JZ: I share a studio with Daniel Gonzalez (a printmaker) in downtown, across the street from the corn fields and rent a room in Bell with my brother. He’s married with two kids. I’m hardly ever home. I go there to sleep, so it’s just a TV, desk, bed, and nothing else. All the chaos and crap is at the studio. So when I’m at home, I’m just resting, not even thinking about art.
ЯE: How did the solo gig come about?
JZ: I got tired of doing group shows. People kept asking me when the solo show was gunna happen. I had a little cash in my pocket at the time, so I lived off the money to pay for rent and gas, and built a body of work. It was pretty tough and took about six or seven months to get all the work together. I find ways to feed myself. Not by leaching off my friends, but since they know I’m an artist… I have a friend who owns a store by my house in Huntington Park, so I have coffee there in the mornings and find ways to hustle. I treat them well, do them favors, give them painting and drawings. I go through times when I feel antisocial. I can be by myself smoking a cigarette and feel comfortable. I’m not really nervous because the work’s aready done. I just let it speak for itself. I don’t try to push it on people. If anything, I’ll just make a dumb joke and create awkward moments. The collector’s kinda confused, but if they understand it…whatever.
ЯE: What’s the most you’ve made off a piece?
JZ: $5,000 to $6,000.
ЯE: JZ: When I was going to art school I started learning about the Chicano Movement. I identified with it a lot because my dad was going through the struggle. He was a day laborer and worked in fields a lot, so he would tell me stories about how he’d be working one week and the owner would call immigration just so he wouldn’t have to pay them.
ЯE: What inspires you to paint?
JZ: It’s more of a routine. I wake up in the morning, have coffee and know I got to be in the studio no matter what. The images just kind of appear. It’s all spontaneous. I don’t really plan it. I just work until it starts evolving into its own thing. It’s more of a repetitive, compulsive thing to create. I can’t stop doing it until I feel the piece is done. Then I move onto the next, which is a direct rip-off, but more evolved. I go through phases where I paint a lot and once I’m burnt out, I’ll take a little break and hang out with friends.
ЯE: What are some of your other rituals?
JZ: Caffeine, alcohol and nicotine—the teens—they do it for me. There’s something about coffee. When I was a kid, my mom (RIP) would put a lot of milk in and let us drink it, so it takes me back to that time.
ЯE: What do you like to paint on?
JZ: I went through a phase where I painted everything on wood. Now I like canvas and use acrylics. I gotta have really nice brushes—that’s what motivate me too. When I have shitty brushes, it takes away from my work because I don’t get the proper strokes and line work. So if I want to get a body of work together, I get a lot of new brushes. It’s like having new shoes; you like showing ’em off.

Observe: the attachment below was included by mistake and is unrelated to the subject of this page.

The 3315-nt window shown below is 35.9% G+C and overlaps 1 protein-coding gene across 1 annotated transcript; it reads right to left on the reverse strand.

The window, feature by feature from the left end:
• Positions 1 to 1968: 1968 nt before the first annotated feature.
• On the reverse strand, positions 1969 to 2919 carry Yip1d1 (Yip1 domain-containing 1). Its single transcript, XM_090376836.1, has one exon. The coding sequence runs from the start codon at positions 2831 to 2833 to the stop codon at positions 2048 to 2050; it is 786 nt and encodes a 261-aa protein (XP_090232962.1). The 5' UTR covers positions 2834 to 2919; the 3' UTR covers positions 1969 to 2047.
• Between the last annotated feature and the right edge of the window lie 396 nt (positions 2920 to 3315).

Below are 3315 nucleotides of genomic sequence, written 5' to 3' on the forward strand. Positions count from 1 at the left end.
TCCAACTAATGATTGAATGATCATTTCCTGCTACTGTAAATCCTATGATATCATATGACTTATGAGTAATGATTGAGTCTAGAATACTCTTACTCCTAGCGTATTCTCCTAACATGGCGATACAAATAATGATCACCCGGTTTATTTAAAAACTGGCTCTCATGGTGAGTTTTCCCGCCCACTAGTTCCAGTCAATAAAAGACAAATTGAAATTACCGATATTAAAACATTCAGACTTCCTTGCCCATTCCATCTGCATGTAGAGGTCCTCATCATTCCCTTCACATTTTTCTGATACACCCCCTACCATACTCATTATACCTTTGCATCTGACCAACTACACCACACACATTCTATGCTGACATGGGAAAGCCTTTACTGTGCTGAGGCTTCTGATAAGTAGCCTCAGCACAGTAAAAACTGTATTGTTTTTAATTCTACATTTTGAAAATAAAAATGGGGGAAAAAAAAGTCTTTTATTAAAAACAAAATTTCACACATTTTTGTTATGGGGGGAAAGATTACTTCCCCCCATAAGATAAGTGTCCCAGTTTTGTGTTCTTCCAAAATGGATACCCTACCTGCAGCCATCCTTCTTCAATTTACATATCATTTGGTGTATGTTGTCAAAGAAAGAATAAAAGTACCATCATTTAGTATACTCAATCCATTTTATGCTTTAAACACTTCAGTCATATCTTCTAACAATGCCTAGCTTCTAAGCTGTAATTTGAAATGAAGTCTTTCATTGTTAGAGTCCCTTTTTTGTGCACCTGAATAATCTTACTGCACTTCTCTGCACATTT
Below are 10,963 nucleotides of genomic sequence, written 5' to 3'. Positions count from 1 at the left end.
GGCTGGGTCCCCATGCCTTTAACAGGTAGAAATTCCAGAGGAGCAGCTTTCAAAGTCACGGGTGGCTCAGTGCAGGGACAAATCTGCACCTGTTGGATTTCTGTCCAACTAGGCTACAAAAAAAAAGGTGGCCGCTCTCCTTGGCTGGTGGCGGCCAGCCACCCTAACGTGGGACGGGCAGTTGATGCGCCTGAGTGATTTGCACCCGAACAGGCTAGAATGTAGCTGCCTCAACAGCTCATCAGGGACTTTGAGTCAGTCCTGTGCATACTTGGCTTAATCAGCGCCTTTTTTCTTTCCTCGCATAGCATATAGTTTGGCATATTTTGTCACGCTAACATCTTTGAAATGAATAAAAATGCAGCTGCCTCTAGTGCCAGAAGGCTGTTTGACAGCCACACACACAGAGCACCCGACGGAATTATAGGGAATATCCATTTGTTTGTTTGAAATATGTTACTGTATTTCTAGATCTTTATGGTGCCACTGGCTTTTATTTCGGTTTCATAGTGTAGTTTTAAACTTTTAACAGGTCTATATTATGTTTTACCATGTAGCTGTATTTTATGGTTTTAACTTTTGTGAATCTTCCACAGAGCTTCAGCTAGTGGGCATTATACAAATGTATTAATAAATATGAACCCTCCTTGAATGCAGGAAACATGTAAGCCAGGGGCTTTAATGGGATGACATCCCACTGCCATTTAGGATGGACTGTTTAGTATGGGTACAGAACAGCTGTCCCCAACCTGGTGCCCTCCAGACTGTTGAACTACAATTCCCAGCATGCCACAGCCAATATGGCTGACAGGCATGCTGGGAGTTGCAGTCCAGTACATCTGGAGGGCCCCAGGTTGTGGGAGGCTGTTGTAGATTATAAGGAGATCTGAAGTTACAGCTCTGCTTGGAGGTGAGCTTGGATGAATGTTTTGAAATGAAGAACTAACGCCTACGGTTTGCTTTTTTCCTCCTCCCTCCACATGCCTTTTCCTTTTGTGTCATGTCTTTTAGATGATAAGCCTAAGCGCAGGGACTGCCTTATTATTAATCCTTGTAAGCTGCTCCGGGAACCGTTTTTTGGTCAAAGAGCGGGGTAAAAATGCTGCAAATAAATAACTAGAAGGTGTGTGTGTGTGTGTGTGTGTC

ЯE: Is this something you see yourself doing forever?
JZ: Most likely. I don’t really see myself holding down a job. It’s not like I’m a bum or anything, but for the last 6, 7 years I’ve been painting full-time. It’s a struggle, but it’s fun. I know how to save money and stretch out a dollar.
ЯE: How do you promote your shows?
JZ: I guess you can say I’m a business man. When I was a kid I used to sell baseball cards to my neighbors and me and my brother would find little hustles, selling cans and bottles. I apply that to the arts. I don’t know how I find my collectors. They find me. Just people I meet. They own businesses.
ЯE: Do you have a community of artists who support each other?
JZ: My first show was 13 y 13 = El Futuro at Self Help Graphics and focused on emerging Chicano artists from Los Angeles. I met Retna, Melissa Trochez, Luis Huffington, and some other artists. We developed a little network where we’d get shows and include each other in them. Now we’re doing our own thing and booking our own shows.
ЯE: Where do you kick it?
JZ: I’m more of a backyard hangout kind of guy. I’m not the type who wants to go to these cool events. Most of my friends aren’t artists, they’re friends from high school, who have their own careers. I have friends who are artists, but usually it’s at art shows that I’ll see them. Being an artist, you meet a lot of different people. I have a photographer friend named Gil Ortiz and a graphic designer friend names Timothy Kumuro. These guys are as old as my dad and I like hanging out with them; they’re a lot more mellow. They share their wisdom with me and I learn a lot. Sometimes I feel like I’m an old soul.
ЯE: Are you voting for Obama?
JZ: Yeah, of course. I’m gunna Barack the vote. [Laughs]
So Low Brown is currently on view at Tropico de Nopal Gallery & Art Space, 1665 Beverly Blvd., LA, 90026.
Get more Germs at http://www.myspace.com/germs4u.